It’s been 7 months since they were introduced in Goodwood. Driven by their new engines, the special IWC Ingenieur models rolled into Vienna this Fall. The IWC boutique hosted a gathering to welcome them, which we participated in.
Special excitement was served up by IWC for the 74th Goodwood Members’ Meeting in March. They brought two Mercedes Silver Arrows from the 1950s to the race track with driver legends including two-time F1 champion Mika Häkkinen, Le Mans winner Jochen Mass, former F1 and German Touring Car Masters driver Karl Wendlinger and Bernd Schneider. The event marked the debut of their new Ingenieur special edition chronographs, called “74th Members’ Meeting at Goodwood”, “Rudolf Caracciola” and “W 125”.
Goodwood has been an important circuit of British motor sport. The story of the Member’s Meeting goes back to 1948, when the 9th Duke of Richmond opened the race track for the members of the British Automobile Racing Club. After 71 meetings, it was ceased in 1966 and was then revived by Duke March in 2014. Participating cars are restricted to makes between 1948 and 1966.
The Ingenieur collection has always been a technically inspired series of IWC. By the time it was launched in 1955, the company had been producing pilot watches aiming to operate precisely in high magnetic fields. The soft iron cage appeared in the Ingenieur, which was designed to attract certain professionals: technicians, engineers, pilots and doctors. The first model (Ref. 666) produced over a decade was a tool watch with a genuine and simple design and an automatic calibre, which had a rotor making a complete revolution and winding the balance spring in both directions. Albert Pellaton, the outstanding technical director of IWC was responsible for this invention, who was with the company between 1944 and 1966, thus it is called the Pellaton winding. The reliable calibre 85 family had been used widely in other models too.
Today’s Ingenieurs are less professional tool watches and more inspired by technical sports in terms of look, functions and materials used.
The 2016 IWC Ingenieur Limited Editions
The new limited edition chronographs are also feeling best in petrol steamed environments. Compared to the previous chronograph models in the series, they follow a different design code. I would take a chance by stating that they are designed to be liked by a broader audience and have no harsh details. The novelty they bring is the new 69000 automatic calibre (the 69370 version in these models), which IWC developed with the intention of serving as their new mechanical chronograph movement that they would produce in larger quantities.
The Calibre 69000 is the result of IWC’s intention to develop their own movement options for mass-produced watch models, in which they have been using external movements (ETA/Valjoux). Beyond the 69000 chronograph family, the same motivation brought the 42000 automatic family alive. Their main job is to be reliable, versatile (with multiple self-contained modules), and importantly, production-ready in larger quantities – cost-effectively and in a consistent quality. The goal is to reach the same price-point as if the company would acquire the movement from an external supplier. The 69000 movement was developed over the course of 5 years by Richemont’s Valfleurier department.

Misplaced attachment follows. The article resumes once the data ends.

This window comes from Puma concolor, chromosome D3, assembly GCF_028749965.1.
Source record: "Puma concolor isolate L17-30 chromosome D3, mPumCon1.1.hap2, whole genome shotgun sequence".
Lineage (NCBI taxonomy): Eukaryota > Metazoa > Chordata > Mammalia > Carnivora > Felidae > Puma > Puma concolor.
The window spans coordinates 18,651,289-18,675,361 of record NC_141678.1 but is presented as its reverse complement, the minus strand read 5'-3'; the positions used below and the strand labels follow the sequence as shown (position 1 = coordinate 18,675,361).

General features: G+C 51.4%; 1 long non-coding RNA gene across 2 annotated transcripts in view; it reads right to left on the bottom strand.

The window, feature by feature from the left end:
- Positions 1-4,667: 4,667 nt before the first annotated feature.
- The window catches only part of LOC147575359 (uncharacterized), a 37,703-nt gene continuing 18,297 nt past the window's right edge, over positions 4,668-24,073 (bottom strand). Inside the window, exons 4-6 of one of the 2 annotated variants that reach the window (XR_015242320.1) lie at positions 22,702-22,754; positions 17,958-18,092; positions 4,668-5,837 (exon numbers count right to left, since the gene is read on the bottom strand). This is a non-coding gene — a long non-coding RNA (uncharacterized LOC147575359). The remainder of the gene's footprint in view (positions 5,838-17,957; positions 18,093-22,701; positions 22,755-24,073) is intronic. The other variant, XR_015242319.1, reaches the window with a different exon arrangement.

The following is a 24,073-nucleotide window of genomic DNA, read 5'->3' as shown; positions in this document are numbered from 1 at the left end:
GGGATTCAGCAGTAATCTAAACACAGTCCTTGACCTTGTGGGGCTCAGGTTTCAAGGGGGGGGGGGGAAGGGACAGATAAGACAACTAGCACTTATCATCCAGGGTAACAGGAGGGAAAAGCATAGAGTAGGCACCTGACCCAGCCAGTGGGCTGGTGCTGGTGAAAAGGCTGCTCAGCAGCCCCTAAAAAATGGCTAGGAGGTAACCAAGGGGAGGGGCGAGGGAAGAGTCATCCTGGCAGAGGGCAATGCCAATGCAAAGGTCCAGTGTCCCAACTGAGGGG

In order to manufacture these two calibre families, IWC has been building their new facilities in Schaffhausen. So the new limited edition Ingenieurs are mostly interesting, because they are the first birdies to receive the movement before the factory will run with full power.
IWC Ingenieur Chronograph “74th Members’ Meeting at Goodwood”
The three limited editions differ in colour and case materials. The IWC Ingenieur Chronograph “74th Members’ Meeting at Goodwood” is dedicated to the legendary motorsport event in the south of England. It has red gold case with a black dial and it is available in a limited edition of just 74 watches.
IWC Ingenieur Chronograph “W 125”
The IWC Ingenieur Chronograph “W 125” is inspired by the design and the fame of the legendary Mercedes-Benz W 125 Silver Arrow. It was considered a development of the W25 model and it was very successful in the season it was made for, in 1937. Check out a little visual experience about this car.
It is interesting to know that the then 30 years old Rudolf Uhlenhaut was appointed Technical Director of the racing department that would work between the Design Office and the Team Manager, Alfred Neubauer. Uhlenhaut designed the W 125 based on the extensive racing tests and it was considered the most powerful race car ever made, for about 30 years.
This version has a titanium case, silver-plated dial and striking black hands and appliqués. (Limited edition of 750 pieces).
IWC Ingenieur Chronograph “Rudolf Caracciola”
The third model celebrates Rudolf Caracciola, and was named after him as the IWC Ingenieur Chronograph “Rudolf Caracciola”. He was a racing driver from Remagen, Germany, who won three European Drivers’ Championship crowns in the 1930s. He reached 432.7 kilometres per hour (268.9 mph) in January 1938, which remain to this day as one of the fastest ever speeds achieved on public roads. See more about him in this series of IWC:
This watch is stainless steel with rhodium-plated hands and a slate-coloured dial and it is also limited to 750 watches. The look of all three models is completed with a stitched calfskin strap which recalls the luxurious interior of classic motor cars.
Photo credits: IWC Schaffhausen. Loupiosity.com.
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